What is UN4MUN?
Let's start with the obvious. Model UN is a simulation of the United Nations. Therefore, this simulation should be accurate. If you're active in the Model UN Community, you must have encountered the question: What is UN4MUN? We're here to clarify that.
What is UN4MUN?
It is a program introduced by the United Nations Department of Global Communications in 2009 with an intention to bring Model UN simulations closer to how the real UN functions. The term symbolizes accurate simulations of the UN, ie: Rules of Procedure which accurately reflect the decision-making process of the real UN. In 2019, the name of the office interacting with Model UNs at the UN became "The United Nations Model UN Programme."
Figure 1: UN4MUN Workshop by United Ambassadors and the United Nations, UN HQ New York 2018
History of development:
In 2009, the United Nations Department of Global Communications discovered discrepancies between the real UN, and how it is simulated worldwide in Model UN conferences. The UN DGC organized three Global Model UN (GMUN) conferences in Geneva (2009), Kuala Lumpur (2010) and Incheon (2011).
Since 2014, United Ambassadors has held numerous world-leading educational programs on accurate simulations of the UN in the Middle East, Europe and North America.
In 2015, the leadership of the UN4MUN program at the United Nations transitioned to new UN officials.
Between 2016-2019, United Ambassadors co-delivered 4 joint UN4MUN workshops in collaboration with the United Nations Department of Global Communications for educators and students worldwide.
Today, United Ambassadors is continuing to pioneer the development of the world’s most accurate simulations of the UN, as well as initiatives to engage youth in Model UN with the SDGs. They are being implemented at the United Ambassadors MUN Conference in Geneva and New York.
Figure 2: UN4MUN Workshop by United Ambassadors and the United Nations, UN HQ New York 2018
How are UN4MUN conferences different?
Since the nature of accurate simulations of the UN is existentially different from traditional simulations which follow Parliamentary Rules of Procedure, accurate simulations of the UN require an entirely different approach to Model UN. The basic differences between the Real UN and Traditional MUN can be categorized as follows:
1- The Rules of Procedure:
Traditional Model UN follows Parliamentary Rules of Procedure whereas the real UN applies General Assembly/ Security Council (or other UN organ) Rules of Procedure. This makes every part of the delegate experience different from beginning to end.
Formal speaking time: In the General Assembly, delegates have one opportunity to make an opening statement before starting informal consultations. This is an important opportunity to propose viable solutions to the issue and encourage other delegates to collaborate with them throughout the simulation. The majority of the conference afterwards is spent on collaborative problem solving and group negotiation. Other organs like the Security Council or ICJ are different.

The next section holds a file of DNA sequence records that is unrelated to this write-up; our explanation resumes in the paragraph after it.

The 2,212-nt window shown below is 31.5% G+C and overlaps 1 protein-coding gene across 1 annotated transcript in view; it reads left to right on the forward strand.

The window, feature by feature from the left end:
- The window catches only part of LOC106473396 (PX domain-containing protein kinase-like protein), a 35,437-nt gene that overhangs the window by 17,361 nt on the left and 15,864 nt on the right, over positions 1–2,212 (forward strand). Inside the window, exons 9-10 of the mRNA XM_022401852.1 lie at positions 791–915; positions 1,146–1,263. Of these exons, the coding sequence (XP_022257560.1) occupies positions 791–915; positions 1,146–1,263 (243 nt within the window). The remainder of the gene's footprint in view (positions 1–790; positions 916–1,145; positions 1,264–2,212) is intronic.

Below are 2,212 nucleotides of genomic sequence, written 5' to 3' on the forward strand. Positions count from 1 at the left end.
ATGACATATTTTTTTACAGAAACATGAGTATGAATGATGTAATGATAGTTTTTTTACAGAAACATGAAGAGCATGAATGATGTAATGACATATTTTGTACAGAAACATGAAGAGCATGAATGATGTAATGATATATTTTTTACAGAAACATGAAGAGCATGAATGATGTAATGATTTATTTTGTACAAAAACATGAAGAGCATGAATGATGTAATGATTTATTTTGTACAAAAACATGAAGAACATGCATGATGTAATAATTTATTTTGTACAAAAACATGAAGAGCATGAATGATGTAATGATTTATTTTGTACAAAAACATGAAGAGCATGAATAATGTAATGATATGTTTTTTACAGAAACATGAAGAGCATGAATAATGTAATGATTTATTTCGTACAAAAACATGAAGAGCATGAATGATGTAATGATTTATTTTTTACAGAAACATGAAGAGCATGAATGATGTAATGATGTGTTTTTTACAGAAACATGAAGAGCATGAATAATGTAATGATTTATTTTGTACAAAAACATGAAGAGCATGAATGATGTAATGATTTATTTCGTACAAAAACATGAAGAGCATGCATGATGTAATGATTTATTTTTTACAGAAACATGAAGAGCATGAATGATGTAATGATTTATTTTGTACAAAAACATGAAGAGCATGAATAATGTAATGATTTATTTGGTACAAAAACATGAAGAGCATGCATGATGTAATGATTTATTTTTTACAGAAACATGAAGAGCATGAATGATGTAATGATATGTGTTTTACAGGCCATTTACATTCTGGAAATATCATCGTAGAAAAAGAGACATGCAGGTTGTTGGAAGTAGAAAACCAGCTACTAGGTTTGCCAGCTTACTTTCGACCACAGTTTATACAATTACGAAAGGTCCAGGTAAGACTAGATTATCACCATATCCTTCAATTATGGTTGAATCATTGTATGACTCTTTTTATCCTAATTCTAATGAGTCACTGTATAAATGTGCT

Points and Motions are quite different in accurate simulations of the UN.
There is no "Point of Information to the Speaker," "Point of Parliamentary Inquiry" or "Point of Personal Privilege." There is only a Point of Order, and it is rarely used at the real UN, as most issues are handled in an informal setting. During the formal meeting (debate), delegates may request a "Right of Reply" if they decide that a statement by another delegate requires a response from the country they are representing. Again, this rarely occurs at the real UN.
Motions do not need to be seconded. At the real UN, a delegate represents an entire nation. A sovereign state may voice a concern or request that a vote be taken on any procedural matter at any time. If they wish to put a point or motion forward, they may do so unilaterally.
Resolution Drafting and Negotiation: When drafting a resolution in an accurate UN simulation, the purpose is for all Member States in the committee/ council to collaborate on its content, and ultimately approve its paragraphs. The image you would see in a traditional MUN where different blocs of delegates are working separately on different resolutions in silos, and then one resolution ends up being out forward and presented to the committee, cannot be found at the real UN. The ultimate purpose is to reach consensus on the resolution. Therefore, the negotiation process from beginning to end is structured to reach that goal, even if it is ultimately not achieved (ie: a vote is taken).
Blocs and caucuses do not exist at the real UN. In the General Assembly, political groups are clusters of countries that tend to work together on parts of the resolution in informal/ informal consultations. However, at the real UN, those political groups are not static. It is possible for an initiative like Pathfinders for Peaceful Inclusive Societies to be initiated by one Member State and supported by others from different regional or political groups.
Sponsors: At the UN, a draft resolution can have as little as one sponsor. Any Member State may add or remove their name from the list of sponsors at any time. Usually, before a resolution is adopted, multiple Member States will have chosen to join the list of sponsors.